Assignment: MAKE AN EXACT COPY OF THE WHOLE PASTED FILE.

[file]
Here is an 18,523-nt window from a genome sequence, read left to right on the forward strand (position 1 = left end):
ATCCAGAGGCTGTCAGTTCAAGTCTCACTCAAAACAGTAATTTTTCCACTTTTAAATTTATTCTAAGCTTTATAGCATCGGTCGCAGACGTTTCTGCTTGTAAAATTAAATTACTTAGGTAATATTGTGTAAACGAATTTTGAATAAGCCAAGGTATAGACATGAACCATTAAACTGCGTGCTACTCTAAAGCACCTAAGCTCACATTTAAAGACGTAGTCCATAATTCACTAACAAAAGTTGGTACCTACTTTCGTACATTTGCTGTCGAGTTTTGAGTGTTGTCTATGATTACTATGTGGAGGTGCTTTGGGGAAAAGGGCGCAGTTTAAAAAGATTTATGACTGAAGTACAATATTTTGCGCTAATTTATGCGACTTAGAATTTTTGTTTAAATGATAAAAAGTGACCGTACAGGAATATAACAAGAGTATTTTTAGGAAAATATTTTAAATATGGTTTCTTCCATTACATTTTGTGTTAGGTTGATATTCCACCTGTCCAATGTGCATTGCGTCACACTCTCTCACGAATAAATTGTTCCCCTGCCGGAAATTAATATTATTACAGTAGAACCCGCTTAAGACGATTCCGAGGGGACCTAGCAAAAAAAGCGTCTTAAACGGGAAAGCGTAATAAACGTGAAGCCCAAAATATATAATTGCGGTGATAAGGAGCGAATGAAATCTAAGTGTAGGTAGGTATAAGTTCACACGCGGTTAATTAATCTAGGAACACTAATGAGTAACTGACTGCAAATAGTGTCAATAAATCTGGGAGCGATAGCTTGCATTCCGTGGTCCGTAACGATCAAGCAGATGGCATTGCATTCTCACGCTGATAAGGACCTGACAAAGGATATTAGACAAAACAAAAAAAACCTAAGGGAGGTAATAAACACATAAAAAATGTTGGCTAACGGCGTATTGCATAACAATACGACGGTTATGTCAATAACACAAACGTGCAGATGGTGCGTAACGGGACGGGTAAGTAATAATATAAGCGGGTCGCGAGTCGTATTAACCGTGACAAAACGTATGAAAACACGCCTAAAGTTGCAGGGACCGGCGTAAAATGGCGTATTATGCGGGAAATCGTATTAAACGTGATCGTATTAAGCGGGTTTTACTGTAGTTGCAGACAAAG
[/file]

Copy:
Here is an 18,523-nt window from a genome sequence, read left to right on the forward strand (position 1 = left end):
ATCCAGAGGCTGTCAGTTCAAGTCTCACTCAAAACAGTAATTTTTCCACTTTTAAATTTATTCTAAGCTTTATAGCATCGGTCGCAGACGTTTCTGCTTGTAAAATTAAATTACTTAGGTAATATTGTGTAAACGAATTTTGAATAAGCCAAGGTATAGACATGAACCATTAAACTGCGTGCTACTCTAAAGCACCTAAGCTCACATTTAAAGACGTAGTCCATAATTCACTAACAAAAGTTGGTACCTACTTTCGTACATTTGCTGTCGAGTTTTGAGTGTTGTCTATGATTACTATGTGGAGGTGCTTTGGGGAAAAGGGCGCAGTTTAAAAAGATTTATGACTGAAGTACAATATTTTGCGCTAATTTATGCGACTTAGAATTTTTGTTTAAATGATAAAAAGTGACCGTACAGGAATATAACAAGAGTATTTTTAGGAAAATATTTTAAATATGGTTTCTTCCATTACATTTTGTGTTAGGTTGATATTCCACCTGTCCAATGTGCATTGCGTCACACTCTCTCACGAATAAATTGTTCCCCTGCCGGAAATTAATATTATTACAGTAGAACCCGCTTAAGACGATTCCGAGGGGACCTAGCAAAAAAAGCGTCTTAAACGGGAAAGCGTAATAAACGTGAAGCCCAAAATATATAATTGCGGTGATAAGGAGCGAATGAAATCTAAGTGTAGGTAGGTATAAGTTCACACGCGGTTAATTAATCTAGGAACACTAATGAGTAACTGACTGCAAATAGTGTCAATAAATCTGGGAGCGATAGCTTGCATTCCGTGGTCCGTAACGATCAAGCAGATGGCATTGCATTCTCACGCTGATAAGGACCTGACAAAGGATATTAGACAAAACAAAAAAAACCTAAGGGAGGTAATAAACACATAAAAAATGTTGGCTAACGGCGTATTGCATAACAATACGACGGTTATGTCAATAACACAAACGTGCAGATGGTGCGTAACGGGACGGGTAAGTAATAATATAAGCGGGTCGCGAGTCGTATTAACCGTGACAAAACGTATGAAAACACGCCTAAAGTTGCAGGGACCGGCGTAAAATGGCGTATTATGCGGGAAATCGTATTAAACGTGATCGTATTAAGCGGGTTTTACTGTAGTTGCAGACAAAG